Country Fest 2007 stampedes into town this weekend, so grab your cowboy hats and shine those stirrups . . . or just get in your truck and drive. Coors Light and Chevrolet are just a few of the sponsors for this event, which features the testosterone-dominated lineup of Joe Nichols, Josh Turner, Darryl Worley, Jason Michael Carrol and American Idol also-ran Bucky Covington. We here at Metroland don’t claim to be authorities on all things country, but we can assure you that these guys bleed red, white and blue. Find out for yourself at WGNA’s Web site where, in an effort to heighten anticipation, they’ve started an official countdown clock, ticking down to the big day. And we thought the Death Clock was scary. Yee-haw! (July 14, 11 AM, $33, free for children under 10, Altamont Fairgrounds, Route 146, Altamont, 377-0810)

Also Noted
Lloyd Cole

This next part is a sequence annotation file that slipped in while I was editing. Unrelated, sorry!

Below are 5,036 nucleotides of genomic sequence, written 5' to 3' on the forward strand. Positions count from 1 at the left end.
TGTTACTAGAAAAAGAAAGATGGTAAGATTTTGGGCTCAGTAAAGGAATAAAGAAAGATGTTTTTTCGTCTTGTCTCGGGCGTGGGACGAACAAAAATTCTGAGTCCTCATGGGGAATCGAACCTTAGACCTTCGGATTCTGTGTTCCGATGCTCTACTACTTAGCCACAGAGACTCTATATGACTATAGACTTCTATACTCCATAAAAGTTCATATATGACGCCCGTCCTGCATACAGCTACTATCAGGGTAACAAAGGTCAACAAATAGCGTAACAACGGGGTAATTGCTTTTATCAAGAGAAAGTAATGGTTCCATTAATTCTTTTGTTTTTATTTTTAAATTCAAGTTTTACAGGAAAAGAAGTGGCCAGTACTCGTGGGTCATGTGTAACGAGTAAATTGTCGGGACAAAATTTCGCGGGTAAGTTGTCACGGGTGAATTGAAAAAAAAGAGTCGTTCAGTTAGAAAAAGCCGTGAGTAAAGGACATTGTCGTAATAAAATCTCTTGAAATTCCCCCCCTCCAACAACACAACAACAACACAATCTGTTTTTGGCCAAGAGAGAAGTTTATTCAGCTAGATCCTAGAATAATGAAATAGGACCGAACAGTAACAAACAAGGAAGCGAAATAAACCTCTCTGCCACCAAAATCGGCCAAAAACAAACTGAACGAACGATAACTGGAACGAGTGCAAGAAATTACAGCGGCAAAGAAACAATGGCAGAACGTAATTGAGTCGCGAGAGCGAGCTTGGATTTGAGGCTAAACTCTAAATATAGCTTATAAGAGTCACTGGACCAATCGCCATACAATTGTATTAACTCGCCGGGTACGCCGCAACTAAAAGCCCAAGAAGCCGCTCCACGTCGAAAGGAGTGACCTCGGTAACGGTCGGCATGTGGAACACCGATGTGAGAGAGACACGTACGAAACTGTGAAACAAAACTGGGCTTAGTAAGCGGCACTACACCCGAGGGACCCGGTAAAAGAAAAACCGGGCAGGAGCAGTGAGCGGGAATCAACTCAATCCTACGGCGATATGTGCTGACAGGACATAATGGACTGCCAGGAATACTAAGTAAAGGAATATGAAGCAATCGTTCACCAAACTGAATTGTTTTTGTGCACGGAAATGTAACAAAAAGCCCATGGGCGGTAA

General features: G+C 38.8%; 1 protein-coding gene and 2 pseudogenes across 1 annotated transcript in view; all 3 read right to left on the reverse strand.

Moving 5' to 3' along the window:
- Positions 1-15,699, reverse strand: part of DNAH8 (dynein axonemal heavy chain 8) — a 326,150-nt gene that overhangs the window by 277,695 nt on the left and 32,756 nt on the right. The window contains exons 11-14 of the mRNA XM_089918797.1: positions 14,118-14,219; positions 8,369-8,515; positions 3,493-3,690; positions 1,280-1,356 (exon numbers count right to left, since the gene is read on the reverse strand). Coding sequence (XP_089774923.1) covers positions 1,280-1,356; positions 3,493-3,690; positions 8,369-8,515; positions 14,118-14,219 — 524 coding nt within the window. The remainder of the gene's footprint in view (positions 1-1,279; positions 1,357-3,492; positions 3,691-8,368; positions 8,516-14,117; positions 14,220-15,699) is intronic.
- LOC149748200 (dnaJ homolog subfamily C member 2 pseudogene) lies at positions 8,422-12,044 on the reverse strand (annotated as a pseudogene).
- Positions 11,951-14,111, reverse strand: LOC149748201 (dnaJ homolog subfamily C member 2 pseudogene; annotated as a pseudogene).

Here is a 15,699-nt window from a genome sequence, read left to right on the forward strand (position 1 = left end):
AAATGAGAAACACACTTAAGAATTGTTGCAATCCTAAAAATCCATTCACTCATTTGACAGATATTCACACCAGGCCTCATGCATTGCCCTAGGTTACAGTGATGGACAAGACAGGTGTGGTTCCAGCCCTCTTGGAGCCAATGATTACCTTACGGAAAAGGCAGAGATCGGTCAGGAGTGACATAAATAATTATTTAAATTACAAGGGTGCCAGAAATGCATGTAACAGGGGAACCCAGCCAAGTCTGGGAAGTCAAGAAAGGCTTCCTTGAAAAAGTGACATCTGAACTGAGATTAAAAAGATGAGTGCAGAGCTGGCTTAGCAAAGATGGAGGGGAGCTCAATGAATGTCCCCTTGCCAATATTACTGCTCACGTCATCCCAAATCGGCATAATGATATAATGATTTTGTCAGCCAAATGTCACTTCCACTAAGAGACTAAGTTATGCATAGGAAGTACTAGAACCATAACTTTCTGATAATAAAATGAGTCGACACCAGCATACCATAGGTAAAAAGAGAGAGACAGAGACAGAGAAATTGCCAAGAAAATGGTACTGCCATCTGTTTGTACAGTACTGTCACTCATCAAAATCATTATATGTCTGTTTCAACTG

Rochester’s Giant Panda Guerilla Dub Squad plan to spread the good vibes at Red Square tonight (Thursday); Badgerpants will open (9 PM, $8, 465-0444). . . . Also tonight, the fine Americana songwriter Amy Speace and her band the Tearjerks are at Club Helsinki in Great Barrington, Mass. (8 PM, $12, 413-528-3394). . . . Saturday, the Belleayre Music Festival in Highmount welcomes the one and only Dr. John, plus special guests Hazmat Modine (8 PM, $45-$65, 800-942-6904). . . . Here’s a name we haven’t thought of in a while, but damned if it doesn’t make us want to pull out a Commotions record: Lloyd Cole warms up for a European tour with a hometown show at Easthampton, Mass., venue the Brass Cat on Saturday (10 PM, $5, 413-527-4085). . . . John Mayer, probably still coming down from jamming with the Police at Live Earth last weekend, brings his Continuum tour to SPAC on Sunday, with Ben Folds and Brett Dennen in tow (7:30 PM, $33.50-$55, 587-3330). . . . Randy Newman drops the big one on the Calvin Theatre in Northampton, Mass., on Sunday (8 PM, $37.50-$47.50, 413-584-1444). . . . The blues usually set in around Wednesday afternoon, and Buddy Guy is just the, um, guy to help shake them off—he’ll play the Egg Wednesday night (8 PM, $36.50, 473-1845).